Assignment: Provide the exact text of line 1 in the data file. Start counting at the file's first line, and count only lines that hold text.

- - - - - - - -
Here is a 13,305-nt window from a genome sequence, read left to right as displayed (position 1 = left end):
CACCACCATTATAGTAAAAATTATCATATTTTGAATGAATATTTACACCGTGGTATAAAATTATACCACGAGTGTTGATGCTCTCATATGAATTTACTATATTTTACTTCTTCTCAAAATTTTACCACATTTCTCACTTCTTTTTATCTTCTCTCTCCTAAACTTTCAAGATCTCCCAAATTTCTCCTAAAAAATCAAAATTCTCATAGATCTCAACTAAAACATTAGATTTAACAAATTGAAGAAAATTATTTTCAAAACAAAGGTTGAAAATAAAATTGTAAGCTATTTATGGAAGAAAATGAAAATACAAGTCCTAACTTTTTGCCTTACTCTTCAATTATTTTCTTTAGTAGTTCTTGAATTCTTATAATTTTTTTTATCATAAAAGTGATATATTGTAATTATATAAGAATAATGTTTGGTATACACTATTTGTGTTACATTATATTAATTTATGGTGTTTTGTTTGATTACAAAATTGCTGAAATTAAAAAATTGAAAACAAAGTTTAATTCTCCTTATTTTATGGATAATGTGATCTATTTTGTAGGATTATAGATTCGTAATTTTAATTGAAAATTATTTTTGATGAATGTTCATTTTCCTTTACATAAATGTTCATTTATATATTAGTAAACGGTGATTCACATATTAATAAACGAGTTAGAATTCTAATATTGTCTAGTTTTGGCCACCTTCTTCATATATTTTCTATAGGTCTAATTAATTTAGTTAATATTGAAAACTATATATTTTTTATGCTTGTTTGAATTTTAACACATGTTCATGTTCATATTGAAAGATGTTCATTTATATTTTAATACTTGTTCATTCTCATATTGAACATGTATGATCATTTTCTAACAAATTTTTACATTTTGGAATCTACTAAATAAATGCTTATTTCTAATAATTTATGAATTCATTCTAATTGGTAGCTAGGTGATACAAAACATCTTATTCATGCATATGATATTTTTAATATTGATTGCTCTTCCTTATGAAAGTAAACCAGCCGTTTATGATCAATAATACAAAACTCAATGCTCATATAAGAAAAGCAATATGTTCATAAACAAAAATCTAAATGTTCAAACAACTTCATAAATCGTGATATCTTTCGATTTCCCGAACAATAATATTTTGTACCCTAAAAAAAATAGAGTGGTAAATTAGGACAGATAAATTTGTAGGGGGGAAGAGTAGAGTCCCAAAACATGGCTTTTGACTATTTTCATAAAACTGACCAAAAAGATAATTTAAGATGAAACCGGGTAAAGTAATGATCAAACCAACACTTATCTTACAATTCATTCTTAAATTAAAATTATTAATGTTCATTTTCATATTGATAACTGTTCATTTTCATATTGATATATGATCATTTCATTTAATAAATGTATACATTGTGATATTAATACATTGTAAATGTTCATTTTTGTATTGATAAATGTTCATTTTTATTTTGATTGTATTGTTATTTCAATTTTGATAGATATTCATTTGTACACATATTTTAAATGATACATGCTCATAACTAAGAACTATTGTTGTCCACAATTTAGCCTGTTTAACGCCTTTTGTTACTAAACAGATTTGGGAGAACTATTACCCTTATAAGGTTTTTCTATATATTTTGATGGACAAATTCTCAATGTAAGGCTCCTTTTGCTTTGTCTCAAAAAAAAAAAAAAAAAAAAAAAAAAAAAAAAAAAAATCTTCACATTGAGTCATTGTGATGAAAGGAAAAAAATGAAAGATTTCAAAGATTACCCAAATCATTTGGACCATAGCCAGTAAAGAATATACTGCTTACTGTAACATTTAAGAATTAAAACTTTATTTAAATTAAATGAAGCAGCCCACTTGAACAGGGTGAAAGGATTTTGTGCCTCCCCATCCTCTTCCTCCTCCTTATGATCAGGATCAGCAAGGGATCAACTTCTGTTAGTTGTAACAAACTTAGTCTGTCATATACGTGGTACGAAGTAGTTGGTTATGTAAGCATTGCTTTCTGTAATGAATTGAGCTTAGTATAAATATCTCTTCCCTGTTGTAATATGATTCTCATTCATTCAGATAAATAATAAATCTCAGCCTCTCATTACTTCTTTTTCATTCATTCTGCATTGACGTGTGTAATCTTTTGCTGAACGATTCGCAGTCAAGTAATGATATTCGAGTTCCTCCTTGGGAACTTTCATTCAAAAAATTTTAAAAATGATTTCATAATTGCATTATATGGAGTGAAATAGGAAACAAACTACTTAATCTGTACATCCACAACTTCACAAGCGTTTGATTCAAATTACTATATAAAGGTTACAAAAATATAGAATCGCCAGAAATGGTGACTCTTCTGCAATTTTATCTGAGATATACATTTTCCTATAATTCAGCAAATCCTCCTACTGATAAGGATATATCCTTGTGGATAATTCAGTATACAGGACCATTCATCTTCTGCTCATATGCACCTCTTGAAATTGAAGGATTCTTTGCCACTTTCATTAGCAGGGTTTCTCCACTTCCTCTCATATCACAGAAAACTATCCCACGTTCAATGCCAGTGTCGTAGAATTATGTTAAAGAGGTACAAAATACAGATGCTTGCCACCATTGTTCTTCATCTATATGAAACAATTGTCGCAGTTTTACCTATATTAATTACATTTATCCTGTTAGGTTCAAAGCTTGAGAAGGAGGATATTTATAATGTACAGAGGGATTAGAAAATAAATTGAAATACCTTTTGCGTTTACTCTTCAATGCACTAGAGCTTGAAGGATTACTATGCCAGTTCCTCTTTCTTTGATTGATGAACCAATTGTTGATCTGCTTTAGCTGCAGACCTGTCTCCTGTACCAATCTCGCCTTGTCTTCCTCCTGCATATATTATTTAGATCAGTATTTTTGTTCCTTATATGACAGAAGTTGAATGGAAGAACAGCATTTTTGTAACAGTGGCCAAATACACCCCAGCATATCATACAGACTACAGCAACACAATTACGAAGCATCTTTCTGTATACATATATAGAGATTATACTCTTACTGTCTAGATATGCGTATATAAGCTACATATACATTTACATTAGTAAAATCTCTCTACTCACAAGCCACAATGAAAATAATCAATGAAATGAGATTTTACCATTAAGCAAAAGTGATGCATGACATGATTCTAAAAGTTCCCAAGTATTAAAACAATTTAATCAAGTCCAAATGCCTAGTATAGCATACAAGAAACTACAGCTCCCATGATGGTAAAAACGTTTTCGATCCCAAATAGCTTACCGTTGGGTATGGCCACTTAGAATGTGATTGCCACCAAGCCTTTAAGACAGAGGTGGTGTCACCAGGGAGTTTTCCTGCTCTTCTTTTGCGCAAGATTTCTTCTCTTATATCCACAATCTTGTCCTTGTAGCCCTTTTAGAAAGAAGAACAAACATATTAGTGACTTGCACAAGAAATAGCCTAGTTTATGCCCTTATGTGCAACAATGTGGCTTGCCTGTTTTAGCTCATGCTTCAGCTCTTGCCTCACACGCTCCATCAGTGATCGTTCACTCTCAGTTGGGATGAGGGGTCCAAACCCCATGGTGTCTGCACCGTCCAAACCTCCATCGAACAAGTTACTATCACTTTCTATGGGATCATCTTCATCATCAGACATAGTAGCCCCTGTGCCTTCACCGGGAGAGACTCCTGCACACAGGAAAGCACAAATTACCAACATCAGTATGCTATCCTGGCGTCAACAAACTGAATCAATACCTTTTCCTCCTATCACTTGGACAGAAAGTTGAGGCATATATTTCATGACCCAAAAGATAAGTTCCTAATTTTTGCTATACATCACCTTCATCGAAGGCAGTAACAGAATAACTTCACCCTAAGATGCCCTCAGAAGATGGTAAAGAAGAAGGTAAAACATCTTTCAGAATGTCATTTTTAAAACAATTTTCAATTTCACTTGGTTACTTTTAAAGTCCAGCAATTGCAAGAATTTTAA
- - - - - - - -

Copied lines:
Here is a 13,305-nt window from a genome sequence, read left to right as displayed (position 1 = left end):